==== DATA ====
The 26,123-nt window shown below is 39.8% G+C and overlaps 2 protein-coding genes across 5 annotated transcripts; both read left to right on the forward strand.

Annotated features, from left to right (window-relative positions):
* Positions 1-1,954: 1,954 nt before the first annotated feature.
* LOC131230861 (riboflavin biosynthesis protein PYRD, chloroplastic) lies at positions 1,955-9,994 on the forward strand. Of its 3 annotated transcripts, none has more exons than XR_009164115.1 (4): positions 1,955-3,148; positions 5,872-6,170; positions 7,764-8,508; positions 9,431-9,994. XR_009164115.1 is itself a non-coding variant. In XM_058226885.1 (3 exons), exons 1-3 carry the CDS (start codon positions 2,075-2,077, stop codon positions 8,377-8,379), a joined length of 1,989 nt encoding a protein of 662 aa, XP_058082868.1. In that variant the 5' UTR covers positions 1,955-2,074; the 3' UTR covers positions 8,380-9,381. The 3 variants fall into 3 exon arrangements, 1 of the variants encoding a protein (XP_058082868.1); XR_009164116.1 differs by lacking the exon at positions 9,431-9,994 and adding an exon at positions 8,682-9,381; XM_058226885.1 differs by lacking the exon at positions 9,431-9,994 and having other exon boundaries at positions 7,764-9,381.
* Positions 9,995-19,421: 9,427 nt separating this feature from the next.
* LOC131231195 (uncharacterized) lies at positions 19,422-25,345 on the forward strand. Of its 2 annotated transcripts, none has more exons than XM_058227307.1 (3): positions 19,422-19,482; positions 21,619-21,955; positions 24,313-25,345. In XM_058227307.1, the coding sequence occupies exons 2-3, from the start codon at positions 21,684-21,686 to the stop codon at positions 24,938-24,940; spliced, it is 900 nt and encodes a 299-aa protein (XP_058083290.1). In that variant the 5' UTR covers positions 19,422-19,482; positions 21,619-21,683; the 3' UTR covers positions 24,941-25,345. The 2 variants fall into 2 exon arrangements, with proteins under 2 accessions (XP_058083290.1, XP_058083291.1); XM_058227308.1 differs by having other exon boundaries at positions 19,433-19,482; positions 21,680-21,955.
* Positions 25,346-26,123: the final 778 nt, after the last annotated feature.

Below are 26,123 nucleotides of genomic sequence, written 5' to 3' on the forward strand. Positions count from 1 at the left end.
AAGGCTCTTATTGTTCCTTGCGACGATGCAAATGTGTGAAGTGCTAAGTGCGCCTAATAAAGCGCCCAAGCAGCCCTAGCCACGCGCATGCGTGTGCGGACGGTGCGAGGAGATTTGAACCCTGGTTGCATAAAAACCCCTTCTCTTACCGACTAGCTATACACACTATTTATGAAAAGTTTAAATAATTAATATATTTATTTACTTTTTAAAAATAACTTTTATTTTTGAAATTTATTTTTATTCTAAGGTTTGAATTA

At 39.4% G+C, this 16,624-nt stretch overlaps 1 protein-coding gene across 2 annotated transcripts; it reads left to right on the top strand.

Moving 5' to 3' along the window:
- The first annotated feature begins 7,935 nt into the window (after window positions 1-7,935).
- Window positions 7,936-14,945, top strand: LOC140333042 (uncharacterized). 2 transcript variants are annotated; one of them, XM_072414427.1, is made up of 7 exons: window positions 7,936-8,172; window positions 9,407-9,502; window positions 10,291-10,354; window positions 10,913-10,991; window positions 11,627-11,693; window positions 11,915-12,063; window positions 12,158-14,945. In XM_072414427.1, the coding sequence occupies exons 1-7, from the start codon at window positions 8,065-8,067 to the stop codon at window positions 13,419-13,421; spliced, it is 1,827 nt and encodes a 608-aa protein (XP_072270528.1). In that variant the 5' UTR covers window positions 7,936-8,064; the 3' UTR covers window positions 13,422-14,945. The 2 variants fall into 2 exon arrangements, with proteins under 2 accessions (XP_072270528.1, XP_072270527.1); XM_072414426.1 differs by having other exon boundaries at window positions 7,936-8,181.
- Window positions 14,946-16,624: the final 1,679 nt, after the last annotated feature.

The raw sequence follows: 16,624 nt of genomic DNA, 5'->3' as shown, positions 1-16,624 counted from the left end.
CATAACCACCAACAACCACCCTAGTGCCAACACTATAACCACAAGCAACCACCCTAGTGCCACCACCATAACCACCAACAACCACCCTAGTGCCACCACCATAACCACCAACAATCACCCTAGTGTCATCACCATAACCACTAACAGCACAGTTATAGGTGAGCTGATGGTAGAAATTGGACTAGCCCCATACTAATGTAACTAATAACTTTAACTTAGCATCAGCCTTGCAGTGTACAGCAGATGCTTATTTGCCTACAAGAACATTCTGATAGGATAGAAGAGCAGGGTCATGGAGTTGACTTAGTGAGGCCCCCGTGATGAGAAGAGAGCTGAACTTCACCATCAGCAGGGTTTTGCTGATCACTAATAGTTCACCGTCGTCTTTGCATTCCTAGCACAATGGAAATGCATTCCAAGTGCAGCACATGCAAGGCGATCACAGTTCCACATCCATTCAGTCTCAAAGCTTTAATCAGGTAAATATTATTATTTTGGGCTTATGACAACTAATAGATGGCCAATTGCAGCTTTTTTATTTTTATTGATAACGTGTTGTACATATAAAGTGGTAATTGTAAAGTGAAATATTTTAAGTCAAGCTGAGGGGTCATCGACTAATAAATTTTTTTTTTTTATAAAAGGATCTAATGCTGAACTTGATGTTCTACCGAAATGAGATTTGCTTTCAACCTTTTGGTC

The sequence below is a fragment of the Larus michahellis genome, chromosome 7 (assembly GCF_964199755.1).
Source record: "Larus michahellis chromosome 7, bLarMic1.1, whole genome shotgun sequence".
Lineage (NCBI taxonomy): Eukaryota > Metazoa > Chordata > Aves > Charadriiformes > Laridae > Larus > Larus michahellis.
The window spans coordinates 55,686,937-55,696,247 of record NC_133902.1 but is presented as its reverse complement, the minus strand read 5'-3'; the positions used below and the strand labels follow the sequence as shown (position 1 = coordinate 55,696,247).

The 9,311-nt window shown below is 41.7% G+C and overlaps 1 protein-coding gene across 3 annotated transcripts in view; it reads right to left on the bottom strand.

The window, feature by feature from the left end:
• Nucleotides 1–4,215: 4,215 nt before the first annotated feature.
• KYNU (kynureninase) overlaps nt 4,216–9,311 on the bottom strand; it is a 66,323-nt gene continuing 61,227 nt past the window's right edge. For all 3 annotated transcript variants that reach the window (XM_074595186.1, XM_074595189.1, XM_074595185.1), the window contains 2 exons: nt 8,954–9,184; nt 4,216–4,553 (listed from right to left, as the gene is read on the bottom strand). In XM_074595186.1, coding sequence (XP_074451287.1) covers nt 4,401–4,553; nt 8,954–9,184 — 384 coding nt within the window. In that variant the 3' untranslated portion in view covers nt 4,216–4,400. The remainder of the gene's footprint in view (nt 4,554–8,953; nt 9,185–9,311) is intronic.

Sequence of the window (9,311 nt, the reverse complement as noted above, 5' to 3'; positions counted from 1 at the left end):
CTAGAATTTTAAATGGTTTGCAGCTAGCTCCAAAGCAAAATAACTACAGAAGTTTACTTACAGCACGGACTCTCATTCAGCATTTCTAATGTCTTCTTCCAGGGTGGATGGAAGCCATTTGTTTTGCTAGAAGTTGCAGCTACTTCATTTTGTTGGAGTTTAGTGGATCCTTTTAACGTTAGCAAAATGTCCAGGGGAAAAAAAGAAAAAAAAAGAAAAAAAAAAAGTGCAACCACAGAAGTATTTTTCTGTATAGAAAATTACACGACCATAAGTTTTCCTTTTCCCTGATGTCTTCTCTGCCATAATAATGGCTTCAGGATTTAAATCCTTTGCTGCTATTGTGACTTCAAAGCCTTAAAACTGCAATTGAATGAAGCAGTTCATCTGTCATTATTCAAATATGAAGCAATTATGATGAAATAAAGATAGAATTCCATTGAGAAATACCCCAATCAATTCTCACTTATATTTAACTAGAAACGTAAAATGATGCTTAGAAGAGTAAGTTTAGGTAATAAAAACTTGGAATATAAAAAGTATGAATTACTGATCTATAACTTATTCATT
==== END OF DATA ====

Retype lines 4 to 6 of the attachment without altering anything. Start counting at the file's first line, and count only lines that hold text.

* LOC131230861 (riboflavin biosynthesis protein PYRD, chloroplastic) lies at positions 1,955-9,994 on the forward strand. Of its 3 annotated transcripts, none has more exons than XR_009164115.1 (4): positions 1,955-3,148; positions 5,872-6,170; positions 7,764-8,508; positions 9,431-9,994. XR_009164115.1 is itself a non-coding variant. In XM_058226885.1 (3 exons), exons 1-3 carry the CDS (start codon positions 2,075-2,077, stop codon positions 8,377-8,379), a joined length of 1,989 nt encoding a protein of 662 aa, XP_058082868.1. In that variant the 5' UTR covers positions 1,955-2,074; the 3' UTR covers positions 8,380-9,381. The 3 variants fall into 3 exon arrangements, 1 of the variants encoding a protein (XP_058082868.1); XR_009164116.1 differs by lacking the exon at positions 9,431-9,994 and adding an exon at positions 8,682-9,381; XM_058226885.1 differs by lacking the exon at positions 9,431-9,994 and having other exon boundaries at positions 7,764-9,381.
* Positions 9,995-19,421: 9,427 nt separating this feature from the next.
* LOC131231195 (uncharacterized) lies at positions 19,422-25,345 on the forward strand. Of its 2 annotated transcripts, none has more exons than XM_058227307.1 (3): positions 19,422-19,482; positions 21,619-21,955; positions 24,313-25,345. In XM_058227307.1, the coding sequence occupies exons 2-3, from the start codon at positions 21,684-21,686 to the stop codon at positions 24,938-24,940; spliced, it is 900 nt and encodes a 299-aa protein (XP_058083290.1). In that variant the 5' UTR covers positions 19,422-19,482; positions 21,619-21,683; the 3' UTR covers positions 24,941-25,345. The 2 variants fall into 2 exon arrangements, with proteins under 2 accessions (XP_058083290.1, XP_058083291.1); XM_058227308.1 differs by having other exon boundaries at positions 19,433-19,482; positions 21,680-21,955.